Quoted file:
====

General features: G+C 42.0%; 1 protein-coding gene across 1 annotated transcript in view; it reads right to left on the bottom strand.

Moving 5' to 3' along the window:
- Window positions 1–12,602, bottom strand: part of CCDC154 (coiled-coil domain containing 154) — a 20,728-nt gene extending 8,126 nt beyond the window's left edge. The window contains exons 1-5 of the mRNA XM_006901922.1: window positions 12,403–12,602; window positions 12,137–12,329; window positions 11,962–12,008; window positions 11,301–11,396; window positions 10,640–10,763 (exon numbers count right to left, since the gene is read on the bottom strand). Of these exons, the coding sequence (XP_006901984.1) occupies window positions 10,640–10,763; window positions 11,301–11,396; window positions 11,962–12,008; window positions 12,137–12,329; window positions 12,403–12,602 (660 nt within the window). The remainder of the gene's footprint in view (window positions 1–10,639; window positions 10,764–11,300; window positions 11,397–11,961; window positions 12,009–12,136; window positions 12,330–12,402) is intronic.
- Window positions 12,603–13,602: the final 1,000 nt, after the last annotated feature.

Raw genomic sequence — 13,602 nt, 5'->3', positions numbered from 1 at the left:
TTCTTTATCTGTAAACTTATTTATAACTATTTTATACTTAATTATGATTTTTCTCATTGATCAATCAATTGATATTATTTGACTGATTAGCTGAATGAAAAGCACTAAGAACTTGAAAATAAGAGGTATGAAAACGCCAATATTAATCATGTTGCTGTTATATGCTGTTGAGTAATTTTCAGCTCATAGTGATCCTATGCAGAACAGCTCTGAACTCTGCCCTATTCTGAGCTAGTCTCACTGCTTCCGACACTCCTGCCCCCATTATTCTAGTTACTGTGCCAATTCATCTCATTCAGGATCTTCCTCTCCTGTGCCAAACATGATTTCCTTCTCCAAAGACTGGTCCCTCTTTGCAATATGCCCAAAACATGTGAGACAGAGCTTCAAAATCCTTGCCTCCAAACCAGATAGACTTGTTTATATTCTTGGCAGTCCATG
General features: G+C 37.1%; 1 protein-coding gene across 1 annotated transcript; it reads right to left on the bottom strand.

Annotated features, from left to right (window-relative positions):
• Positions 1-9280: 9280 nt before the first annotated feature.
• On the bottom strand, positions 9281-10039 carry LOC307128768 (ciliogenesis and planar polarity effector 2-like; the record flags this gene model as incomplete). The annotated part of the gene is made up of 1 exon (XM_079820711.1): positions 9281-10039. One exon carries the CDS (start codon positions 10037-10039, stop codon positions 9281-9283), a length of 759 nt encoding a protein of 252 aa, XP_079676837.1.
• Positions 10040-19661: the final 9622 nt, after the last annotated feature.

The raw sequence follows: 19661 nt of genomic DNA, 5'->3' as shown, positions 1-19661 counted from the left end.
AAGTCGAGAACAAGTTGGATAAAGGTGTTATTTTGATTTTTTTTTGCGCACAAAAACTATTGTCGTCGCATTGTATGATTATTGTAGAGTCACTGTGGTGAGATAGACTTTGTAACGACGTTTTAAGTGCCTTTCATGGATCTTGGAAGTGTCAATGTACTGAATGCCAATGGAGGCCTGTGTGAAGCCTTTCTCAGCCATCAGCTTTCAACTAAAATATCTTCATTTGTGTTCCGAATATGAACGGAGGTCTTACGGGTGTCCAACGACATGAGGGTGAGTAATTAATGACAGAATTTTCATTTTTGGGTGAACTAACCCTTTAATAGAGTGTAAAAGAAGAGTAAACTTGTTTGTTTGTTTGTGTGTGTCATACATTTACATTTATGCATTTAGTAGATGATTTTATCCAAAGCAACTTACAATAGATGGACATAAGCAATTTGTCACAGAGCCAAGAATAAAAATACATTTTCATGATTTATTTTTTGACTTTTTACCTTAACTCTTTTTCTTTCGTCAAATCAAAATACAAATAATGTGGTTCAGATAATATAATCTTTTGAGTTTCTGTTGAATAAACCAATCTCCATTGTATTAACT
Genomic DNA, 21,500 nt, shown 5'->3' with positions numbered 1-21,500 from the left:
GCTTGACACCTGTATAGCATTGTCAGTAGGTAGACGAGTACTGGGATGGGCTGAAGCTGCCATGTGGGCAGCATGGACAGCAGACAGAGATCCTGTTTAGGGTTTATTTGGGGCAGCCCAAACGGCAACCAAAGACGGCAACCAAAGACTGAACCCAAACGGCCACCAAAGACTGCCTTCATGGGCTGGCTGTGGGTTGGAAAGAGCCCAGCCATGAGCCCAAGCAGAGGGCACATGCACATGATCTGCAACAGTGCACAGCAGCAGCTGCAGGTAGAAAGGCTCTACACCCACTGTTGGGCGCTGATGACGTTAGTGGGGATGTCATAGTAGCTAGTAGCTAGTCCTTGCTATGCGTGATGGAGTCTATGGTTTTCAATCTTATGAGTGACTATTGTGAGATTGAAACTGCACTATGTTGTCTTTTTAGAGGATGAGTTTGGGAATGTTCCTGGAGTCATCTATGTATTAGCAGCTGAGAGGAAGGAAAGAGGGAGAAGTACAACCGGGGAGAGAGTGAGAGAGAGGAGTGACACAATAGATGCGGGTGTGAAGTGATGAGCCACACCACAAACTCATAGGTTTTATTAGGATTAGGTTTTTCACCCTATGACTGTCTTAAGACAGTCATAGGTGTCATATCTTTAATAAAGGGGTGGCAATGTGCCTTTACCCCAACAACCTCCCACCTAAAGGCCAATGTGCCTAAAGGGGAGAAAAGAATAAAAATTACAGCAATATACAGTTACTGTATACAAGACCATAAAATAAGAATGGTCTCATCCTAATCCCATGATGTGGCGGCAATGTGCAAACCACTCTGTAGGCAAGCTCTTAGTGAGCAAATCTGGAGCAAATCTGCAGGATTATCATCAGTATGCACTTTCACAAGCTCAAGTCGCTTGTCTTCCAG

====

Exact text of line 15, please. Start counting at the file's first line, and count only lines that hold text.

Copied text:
GCTTGACACCTGTATAGCATTGTCAGTAGGTAGACGAGTACTGGGATGGGCTGAAGCTGCCATGTGGGCAGCATGGACAGCAGACAGAGATCCTGTTTAGGGTTTATTTGGGGCAGCCCAAACGGCAACCAAAGACGGCAACCAAAGACTGAACCCAAACGGCCACCAAAGACTGCCTTCATGGGCTGGCTGTGGGTTGGAAAGAGCCCAGCCATGAGCCCAAGCAGAGGGCACATGCACATGATCTGCAACAGTGCACAGCAGCAGCTGCAGGTAGAAAGGCTCTACACCCACTGTTGGGCGCTGATGACGTTAGTGGGGATGTCATAGTAGCTAGTAGCTAGTCCTTGCTATGCGTGATGGAGTCTATGGTTTTCAATCTTATGAGTGACTATTGTGAGATTGAAACTGCACTATGTTGTCTTTTTAGAGGATGAGTTTGGGAATGTTCCTGGAGTCATCTATGTATTAGCAGCTGAGAGGAAGGAAAGAGGGAGAAGTACAACCGGGGAGAGAGTGAGAGAGAGGAGTGACACAATAGATGCGGGTGTGAAGTGATGAGCCACACCACAAACTCATAGGTTTTATTAGGATTAGGTTTTTCACCCTATGACTGTCTTAAGACAGTCATAGGTGTCATATCTTTAATAAAGGGGTGGCAATGTGCCTTTACCCCAACAACCTCCCACCTAAAGGCCAATGTGCCTAAAGGGGAGAAAAGAATAAAAATTACAGCAATATACAGTTACTGTATACAAGACCATAAAATAAGAATGGTCTCATCCTAATCCCATGATGTGGCGGCAATGTGCAAACCACTCTGTAGGCAAGCTCTTAGTGAGCAAATCTGGAGCAAATCTGCAGGATTATCATCAGTATGCACTTTCACAAGCTCAAGTCGCTTGTCTTCCAG